Sofarelli alleges that all of the appellees acted in violation of his rights under the due process and equal protection clauses of the Fourteenth Amendment, giving rise to a claim under 42 U.S.C.A. Sec. 1983 (West Supp.1990). We will first address Sofarelli's claims against Pinellas County and the Pinellas County Sheriff. Sofarelli argues that the Pinellas County Sheriff acted, on behalf of Pinellas County, to deny Sofarelli's civil rights by refusing to remove the vehicle obstructing his path and by refusing to help him complete the move of the house pursuant to proper permits.
Sofarelli's theory of liability against Pinellas County and the sheriff is based upon the sheriff's admitted failure to remove vehicles which were blocking Sofarelli's path. Because, as noted above, Sofarelli has conceded that the county and sheriff had no racial animus, Sofarelli's Sec. 1983 claim against the county and the sheriff is limited to a substantive due process claim, i.e., that their actions were arbitrary and capricious. Given the good faith dispute regarding ownership of the property on which the obstructing vehicle was located, and given the undisputed fact that the sheriff and the county would remove the obstructing vehicles if they were on the public right-of-way and will do so as soon as a court resolves the dispute as to who owns the property, we conclude that Sofarelli can prove no set of facts which would establish that the sheriff acted arbitrarily or capriciously in refusing to remove the obstructing vehicles. Therefore, we affirm the dismissal of the Sofarelli's Sec. 1983 claims against Pinellas County and the Pinellas County Sheriff in the original federal case.
Sofarelli also contends under Sec. 1983 that Hibbing, Swetay and their neighbors violated his civil rights. There can be no such claim, however, because their behavior as private individuals does not rise to the level of state action. In addition, because we find that the sheriff's refusal to remove vehicles from Sofarelli's path was not improper state action by Pinellas County, there can be no allegation that Hibbing, Swetay and their neighbors conspired with the county to violate Sofarelli's civil rights under Sec. 1983. Accordingly, we affirm the dismissal of Sofarelli's Sec. 1983 claims against Hibbing, Swetay, and the neighbors in both the removed case and the original federal case.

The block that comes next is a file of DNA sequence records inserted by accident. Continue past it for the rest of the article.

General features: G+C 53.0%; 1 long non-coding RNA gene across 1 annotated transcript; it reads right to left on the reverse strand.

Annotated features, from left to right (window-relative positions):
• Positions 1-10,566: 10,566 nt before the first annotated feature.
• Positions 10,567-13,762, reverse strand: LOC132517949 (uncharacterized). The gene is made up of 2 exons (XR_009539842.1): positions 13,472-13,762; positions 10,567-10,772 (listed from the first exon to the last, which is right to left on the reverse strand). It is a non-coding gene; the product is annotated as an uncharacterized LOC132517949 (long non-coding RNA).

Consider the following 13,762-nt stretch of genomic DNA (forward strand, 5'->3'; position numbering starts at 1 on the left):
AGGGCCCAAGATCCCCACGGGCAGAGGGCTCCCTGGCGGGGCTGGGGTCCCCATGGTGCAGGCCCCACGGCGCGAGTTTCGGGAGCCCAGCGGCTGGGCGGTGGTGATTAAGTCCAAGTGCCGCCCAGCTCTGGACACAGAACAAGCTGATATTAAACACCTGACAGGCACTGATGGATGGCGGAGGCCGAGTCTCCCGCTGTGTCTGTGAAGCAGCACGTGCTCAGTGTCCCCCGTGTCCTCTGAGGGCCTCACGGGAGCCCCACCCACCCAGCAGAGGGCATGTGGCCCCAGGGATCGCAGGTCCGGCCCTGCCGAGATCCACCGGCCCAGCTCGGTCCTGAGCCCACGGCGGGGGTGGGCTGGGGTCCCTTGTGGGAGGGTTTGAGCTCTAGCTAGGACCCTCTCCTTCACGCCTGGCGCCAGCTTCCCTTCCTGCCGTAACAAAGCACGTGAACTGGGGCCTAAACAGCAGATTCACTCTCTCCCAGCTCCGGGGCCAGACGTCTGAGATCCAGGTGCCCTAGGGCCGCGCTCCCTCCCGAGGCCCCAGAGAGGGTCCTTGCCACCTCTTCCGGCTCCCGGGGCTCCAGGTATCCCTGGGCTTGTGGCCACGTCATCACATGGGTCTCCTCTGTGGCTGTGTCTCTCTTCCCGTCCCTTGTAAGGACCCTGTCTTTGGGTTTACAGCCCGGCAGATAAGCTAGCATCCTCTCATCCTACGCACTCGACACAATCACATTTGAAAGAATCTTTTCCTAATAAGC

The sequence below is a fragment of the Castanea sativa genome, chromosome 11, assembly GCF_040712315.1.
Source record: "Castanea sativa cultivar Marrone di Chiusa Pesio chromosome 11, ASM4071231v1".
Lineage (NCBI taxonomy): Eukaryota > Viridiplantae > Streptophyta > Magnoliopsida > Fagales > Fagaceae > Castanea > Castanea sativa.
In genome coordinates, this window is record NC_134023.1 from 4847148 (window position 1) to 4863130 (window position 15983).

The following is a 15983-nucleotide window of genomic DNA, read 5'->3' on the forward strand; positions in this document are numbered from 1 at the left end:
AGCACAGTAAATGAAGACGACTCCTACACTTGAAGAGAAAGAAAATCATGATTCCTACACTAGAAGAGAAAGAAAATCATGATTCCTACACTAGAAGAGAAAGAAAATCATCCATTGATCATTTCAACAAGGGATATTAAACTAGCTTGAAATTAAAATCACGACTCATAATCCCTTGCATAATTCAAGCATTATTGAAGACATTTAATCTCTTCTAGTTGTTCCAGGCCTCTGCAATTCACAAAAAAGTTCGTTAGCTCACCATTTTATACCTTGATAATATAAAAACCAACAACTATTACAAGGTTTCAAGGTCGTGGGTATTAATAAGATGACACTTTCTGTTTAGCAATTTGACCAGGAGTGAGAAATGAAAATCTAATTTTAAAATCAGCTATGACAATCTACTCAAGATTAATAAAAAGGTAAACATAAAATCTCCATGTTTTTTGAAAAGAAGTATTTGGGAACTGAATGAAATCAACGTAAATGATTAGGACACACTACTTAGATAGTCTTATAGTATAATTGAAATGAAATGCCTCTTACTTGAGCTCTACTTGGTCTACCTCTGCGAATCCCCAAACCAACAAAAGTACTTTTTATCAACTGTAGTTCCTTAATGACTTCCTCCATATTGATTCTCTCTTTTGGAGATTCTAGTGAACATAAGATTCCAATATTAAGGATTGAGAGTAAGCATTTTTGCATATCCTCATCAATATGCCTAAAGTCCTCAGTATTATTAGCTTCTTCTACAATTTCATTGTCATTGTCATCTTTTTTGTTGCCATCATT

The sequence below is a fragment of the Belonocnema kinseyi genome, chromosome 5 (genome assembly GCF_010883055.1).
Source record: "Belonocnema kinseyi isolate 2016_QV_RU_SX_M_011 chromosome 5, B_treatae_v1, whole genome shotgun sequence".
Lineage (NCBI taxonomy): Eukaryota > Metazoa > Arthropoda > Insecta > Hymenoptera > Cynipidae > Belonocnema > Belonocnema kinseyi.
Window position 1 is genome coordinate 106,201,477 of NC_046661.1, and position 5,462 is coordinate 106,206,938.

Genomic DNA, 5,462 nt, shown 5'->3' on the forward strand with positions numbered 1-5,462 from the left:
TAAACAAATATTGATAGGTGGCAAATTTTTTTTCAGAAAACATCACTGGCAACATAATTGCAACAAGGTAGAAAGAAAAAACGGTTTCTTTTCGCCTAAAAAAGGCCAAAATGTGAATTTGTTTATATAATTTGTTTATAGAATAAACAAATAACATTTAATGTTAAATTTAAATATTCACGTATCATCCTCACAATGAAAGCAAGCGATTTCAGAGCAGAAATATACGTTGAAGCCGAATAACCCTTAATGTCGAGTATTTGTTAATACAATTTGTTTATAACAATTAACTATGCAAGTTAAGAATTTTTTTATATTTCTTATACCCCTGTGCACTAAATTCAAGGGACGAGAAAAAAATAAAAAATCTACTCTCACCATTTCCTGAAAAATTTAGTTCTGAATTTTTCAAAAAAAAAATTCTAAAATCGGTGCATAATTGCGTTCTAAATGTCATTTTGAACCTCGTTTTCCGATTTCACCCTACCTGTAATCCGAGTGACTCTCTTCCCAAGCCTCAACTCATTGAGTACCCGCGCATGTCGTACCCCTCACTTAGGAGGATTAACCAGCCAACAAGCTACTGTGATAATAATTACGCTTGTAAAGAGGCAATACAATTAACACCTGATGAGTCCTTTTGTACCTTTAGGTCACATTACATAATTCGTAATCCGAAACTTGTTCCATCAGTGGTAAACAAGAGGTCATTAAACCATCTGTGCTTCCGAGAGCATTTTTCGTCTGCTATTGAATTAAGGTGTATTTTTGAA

Sofarelli alleges that the district court abused its discretion in refusing to grant an injunction prohibiting Hibbing, Swetay, and the neighbors from interfering with the move and requiring the Pinellas County Sheriff to provide any assistance necessary to complete the move. The district court denied motions for both a temporary restraining order and a preliminary injunction. We affirm with respect to the sheriff and Pinellas County, but vacate with respect to Hibbing, Swetay and the neighbors.
In order to obtain a preliminary injunction, Sofarelli must establish each of the following factors:
(1) a substantial likelihood that he will ultimately prevail on the merits; (2) that he will suffer irreparable injury unless the injunction issues; (3) that the threatened injury to the movant outweighs whatever damage the proposed injunction may cause to the opposing party; and (4) that the injunction, if issued, would not be adverse to the public interest.
United States v. Jefferson County, 720 F.2d 1511, 1519 (11th Cir. 1983). A preliminary injunction is an extraordinary remedy and should not be granted unless the movant " 'clearly carries the burden of persuasion' " on all four elements. Id. (quoting Canal Authority v. Callaway, 489 F.2d 567 (5th Cir. 1974)). If any element is not proven, there is no need to address the others. Id. The issuance or denial of injunctive relief is within the discretion of the district court and will not be disturbed absent an abuse of discretion or action contrary to equity. Id.
The district court correctly denied Sofarelli's motions for injunctive relief as to Pinellas County and the sheriff. We find supra that Sofarelli fails to state a claim against either Pinellas County or the Pinellas County Sheriff under either 42 U.S.C.A. Sec. 1983 or the Fair Housing Act. Indeed, Sofarelli concedes that he "is not aware of and does not allege" any claims that Pinellas County or the Pinellas County Sheriff acted with racial animus. Appellant's brief at 49. Consequently, Sofarelli cannot demonstrate that he has "a substantial likelihood of prevailing on the merits" against the county or the sheriff and, therefore, cannot obtain an injunction against either of them.
With respect to Hibbing, Swetay and the neighbors, the district court denied injunctive relief based on its erroneous dismissal of the Fair Housing Act claim. The district court has not addressed Sofarelli's claim against Hibbing, Swetay and the neighbors in the posture of a well pleaded Fair Housing Act claim, and we prefer that it be addressed in the first instance by the district court.
Sofarelli argues that the district court abused its discretion in granting Hibbing's motion to remand the removed case back to state court. Before we can review the propriety of the remand order, we must determine whether the order is appealable.
In general, remand orders are not immediately appealable. 28 U.S.C.A. Sec. 1447(d) (West Supp.1990). We agree with Sofarelli's contention, however, that the instant remand order is appealable because the case was initially removed from state court pursuant to 28 U.S.C.A. Sec. 1443 (West Supp.1990). Section Sec. 1447(d) provides as follows:
(d) An order remanding a case to the State court from which it was removed is not reviewable on appeal or otherwise, except that an order remanding a case to the State court from which it was removed pursuant to section 1443 of this title shall be reviewable by appeal or otherwise. (emphasis added)